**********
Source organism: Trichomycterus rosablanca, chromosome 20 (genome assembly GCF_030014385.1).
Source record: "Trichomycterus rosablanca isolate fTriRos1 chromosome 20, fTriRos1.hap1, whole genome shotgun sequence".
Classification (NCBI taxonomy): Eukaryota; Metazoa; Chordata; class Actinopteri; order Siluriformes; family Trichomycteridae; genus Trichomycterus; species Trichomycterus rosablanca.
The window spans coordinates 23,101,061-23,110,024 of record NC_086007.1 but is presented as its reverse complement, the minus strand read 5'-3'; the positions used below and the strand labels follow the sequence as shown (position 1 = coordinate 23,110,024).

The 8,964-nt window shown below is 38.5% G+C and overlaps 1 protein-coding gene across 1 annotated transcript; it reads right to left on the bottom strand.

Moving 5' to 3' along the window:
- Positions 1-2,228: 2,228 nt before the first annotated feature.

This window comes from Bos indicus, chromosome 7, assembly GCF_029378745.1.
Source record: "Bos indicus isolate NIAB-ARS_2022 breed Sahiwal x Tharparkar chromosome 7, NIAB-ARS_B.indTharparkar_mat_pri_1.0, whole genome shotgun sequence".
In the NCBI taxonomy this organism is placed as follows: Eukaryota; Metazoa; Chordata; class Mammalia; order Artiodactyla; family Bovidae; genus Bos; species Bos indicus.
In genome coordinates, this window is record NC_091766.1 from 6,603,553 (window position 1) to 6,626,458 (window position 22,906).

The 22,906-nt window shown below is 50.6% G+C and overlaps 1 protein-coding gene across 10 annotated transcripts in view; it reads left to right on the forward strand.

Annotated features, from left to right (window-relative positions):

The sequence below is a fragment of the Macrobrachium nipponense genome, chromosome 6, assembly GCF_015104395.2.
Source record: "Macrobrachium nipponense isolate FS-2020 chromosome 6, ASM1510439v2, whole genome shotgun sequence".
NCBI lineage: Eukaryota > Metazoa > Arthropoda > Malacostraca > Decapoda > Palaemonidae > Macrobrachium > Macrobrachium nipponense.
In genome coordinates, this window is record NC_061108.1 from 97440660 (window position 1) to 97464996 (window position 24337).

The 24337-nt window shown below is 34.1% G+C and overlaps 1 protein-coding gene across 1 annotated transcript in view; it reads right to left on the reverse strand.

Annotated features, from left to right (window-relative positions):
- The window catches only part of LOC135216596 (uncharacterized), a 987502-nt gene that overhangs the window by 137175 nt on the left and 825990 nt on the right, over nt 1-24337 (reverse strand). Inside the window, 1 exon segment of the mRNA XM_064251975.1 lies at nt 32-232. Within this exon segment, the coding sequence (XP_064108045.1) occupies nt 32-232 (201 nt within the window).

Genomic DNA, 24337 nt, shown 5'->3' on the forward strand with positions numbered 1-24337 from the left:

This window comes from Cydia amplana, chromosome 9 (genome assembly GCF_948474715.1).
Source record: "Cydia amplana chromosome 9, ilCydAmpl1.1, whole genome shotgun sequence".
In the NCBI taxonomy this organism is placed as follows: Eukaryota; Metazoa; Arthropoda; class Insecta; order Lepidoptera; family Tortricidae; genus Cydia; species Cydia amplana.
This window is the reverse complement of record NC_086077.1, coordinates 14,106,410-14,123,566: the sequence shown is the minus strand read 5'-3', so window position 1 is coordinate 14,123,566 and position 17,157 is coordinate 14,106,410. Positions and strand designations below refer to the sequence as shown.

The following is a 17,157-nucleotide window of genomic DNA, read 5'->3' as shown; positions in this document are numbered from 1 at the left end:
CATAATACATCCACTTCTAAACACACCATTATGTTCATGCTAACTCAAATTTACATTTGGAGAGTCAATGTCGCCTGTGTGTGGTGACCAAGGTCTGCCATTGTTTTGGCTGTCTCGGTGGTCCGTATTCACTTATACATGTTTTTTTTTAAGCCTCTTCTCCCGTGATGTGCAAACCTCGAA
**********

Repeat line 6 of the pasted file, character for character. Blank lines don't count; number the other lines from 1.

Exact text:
Moving 5' to 3' along the window: